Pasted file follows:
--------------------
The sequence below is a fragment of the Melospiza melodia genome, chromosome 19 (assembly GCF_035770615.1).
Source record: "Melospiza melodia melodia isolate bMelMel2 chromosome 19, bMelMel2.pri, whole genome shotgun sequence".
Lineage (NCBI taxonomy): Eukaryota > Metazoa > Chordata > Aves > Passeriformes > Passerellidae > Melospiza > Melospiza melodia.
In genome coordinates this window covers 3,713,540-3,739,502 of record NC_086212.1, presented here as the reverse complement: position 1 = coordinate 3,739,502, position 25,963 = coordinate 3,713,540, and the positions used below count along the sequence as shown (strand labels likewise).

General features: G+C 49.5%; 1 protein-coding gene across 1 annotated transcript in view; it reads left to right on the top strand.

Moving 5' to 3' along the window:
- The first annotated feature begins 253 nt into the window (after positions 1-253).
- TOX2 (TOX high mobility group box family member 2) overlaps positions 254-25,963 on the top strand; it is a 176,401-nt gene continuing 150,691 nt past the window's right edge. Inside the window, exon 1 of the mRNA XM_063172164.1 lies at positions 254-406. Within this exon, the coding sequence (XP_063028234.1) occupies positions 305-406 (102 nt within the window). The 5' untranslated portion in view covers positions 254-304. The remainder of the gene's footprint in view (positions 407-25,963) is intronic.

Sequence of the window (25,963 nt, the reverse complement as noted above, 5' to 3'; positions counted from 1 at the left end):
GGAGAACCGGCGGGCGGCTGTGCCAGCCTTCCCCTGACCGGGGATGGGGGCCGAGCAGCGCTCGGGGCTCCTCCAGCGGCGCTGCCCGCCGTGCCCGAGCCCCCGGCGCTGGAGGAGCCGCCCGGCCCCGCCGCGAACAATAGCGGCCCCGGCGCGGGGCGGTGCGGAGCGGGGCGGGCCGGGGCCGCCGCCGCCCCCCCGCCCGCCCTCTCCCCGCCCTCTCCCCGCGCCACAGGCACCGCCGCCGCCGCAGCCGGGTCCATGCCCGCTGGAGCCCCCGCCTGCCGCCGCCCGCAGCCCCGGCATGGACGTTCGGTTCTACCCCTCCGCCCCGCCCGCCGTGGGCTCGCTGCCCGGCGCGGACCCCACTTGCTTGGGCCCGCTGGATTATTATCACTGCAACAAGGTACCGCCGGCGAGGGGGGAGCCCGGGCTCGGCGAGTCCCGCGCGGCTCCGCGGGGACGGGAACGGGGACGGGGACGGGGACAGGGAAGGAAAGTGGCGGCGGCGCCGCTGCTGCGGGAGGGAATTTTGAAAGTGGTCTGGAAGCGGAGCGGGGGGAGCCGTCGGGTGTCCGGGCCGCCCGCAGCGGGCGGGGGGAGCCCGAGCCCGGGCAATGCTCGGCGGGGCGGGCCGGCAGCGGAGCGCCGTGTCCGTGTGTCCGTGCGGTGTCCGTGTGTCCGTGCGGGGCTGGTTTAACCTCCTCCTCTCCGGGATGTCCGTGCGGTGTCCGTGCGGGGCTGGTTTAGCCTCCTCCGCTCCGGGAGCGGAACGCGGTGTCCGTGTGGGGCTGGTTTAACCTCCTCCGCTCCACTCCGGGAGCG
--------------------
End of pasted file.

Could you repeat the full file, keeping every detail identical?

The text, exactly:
The sequence below is a fragment of the Melospiza melodia genome, chromosome 19 (assembly GCF_035770615.1).
Source record: "Melospiza melodia melodia isolate bMelMel2 chromosome 19, bMelMel2.pri, whole genome shotgun sequence".
Lineage (NCBI taxonomy): Eukaryota > Metazoa > Chordata > Aves > Passeriformes > Passerellidae > Melospiza > Melospiza melodia.
In genome coordinates this window covers 3,713,540-3,739,502 of record NC_086212.1, presented here as the reverse complement: position 1 = coordinate 3,739,502, position 25,963 = coordinate 3,713,540, and the positions used below count along the sequence as shown (strand labels likewise).

General features: G+C 49.5%; 1 protein-coding gene across 1 annotated transcript in view; it reads left to right on the top strand.

Moving 5' to 3' along the window:
- The first annotated feature begins 253 nt into the window (after positions 1-253).
- TOX2 (TOX high mobility group box family member 2) overlaps positions 254-25,963 on the top strand; it is a 176,401-nt gene continuing 150,691 nt past the window's right edge. Inside the window, exon 1 of the mRNA XM_063172164.1 lies at positions 254-406. Within this exon, the coding sequence (XP_063028234.1) occupies positions 305-406 (102 nt within the window). The 5' untranslated portion in view covers positions 254-304. The remainder of the gene's footprint in view (positions 407-25,963) is intronic.

Sequence of the window (25,963 nt, the reverse complement as noted above, 5' to 3'; positions counted from 1 at the left end):
GGAGAACCGGCGGGCGGCTGTGCCAGCCTTCCCCTGACCGGGGATGGGGGCCGAGCAGCGCTCGGGGCTCCTCCAGCGGCGCTGCCCGCCGTGCCCGAGCCCCCGGCGCTGGAGGAGCCGCCCGGCCCCGCCGCGAACAATAGCGGCCCCGGCGCGGGGCGGTGCGGAGCGGGGCGGGCCGGGGCCGCCGCCGCCCCCCCGCCCGCCCTCTCCCCGCCCTCTCCCCGCGCCACAGGCACCGCCGCCGCCGCAGCCGGGTCCATGCCCGCTGGAGCCCCCGCCTGCCGCCGCCCGCAGCCCCGGCATGGACGTTCGGTTCTACCCCTCCGCCCCGCCCGCCGTGGGCTCGCTGCCCGGCGCGGACCCCACTTGCTTGGGCCCGCTGGATTATTATCACTGCAACAAGGTACCGCCGGCGAGGGGGGAGCCCGGGCTCGGCGAGTCCCGCGCGGCTCCGCGGGGACGGGAACGGGGACGGGGACGGGGACAGGGAAGGAAAGTGGCGGCGGCGCCGCTGCTGCGGGAGGGAATTTTGAAAGTGGTCTGGAAGCGGAGCGGGGGGAGCCGTCGGGTGTCCGGGCCGCCCGCAGCGGGCGGGGGGAGCCCGAGCCCGGGCAATGCTCGGCGGGGCGGGCCGGCAGCGGAGCGCCGTGTCCGTGTGTCCGTGCGGTGTCCGTGTGTCCGTGCGGGGCTGGTTTAACCTCCTCCTCTCCGGGATGTCCGTGCGGTGTCCGTGCGGGGCTGGTTTAGCCTCCTCCGCTCCGGGAGCGGAACGCGGTGTCCGTGTGGGGCTGGTTTAACCTCCTCCGCTCCACTCCGGGAGCG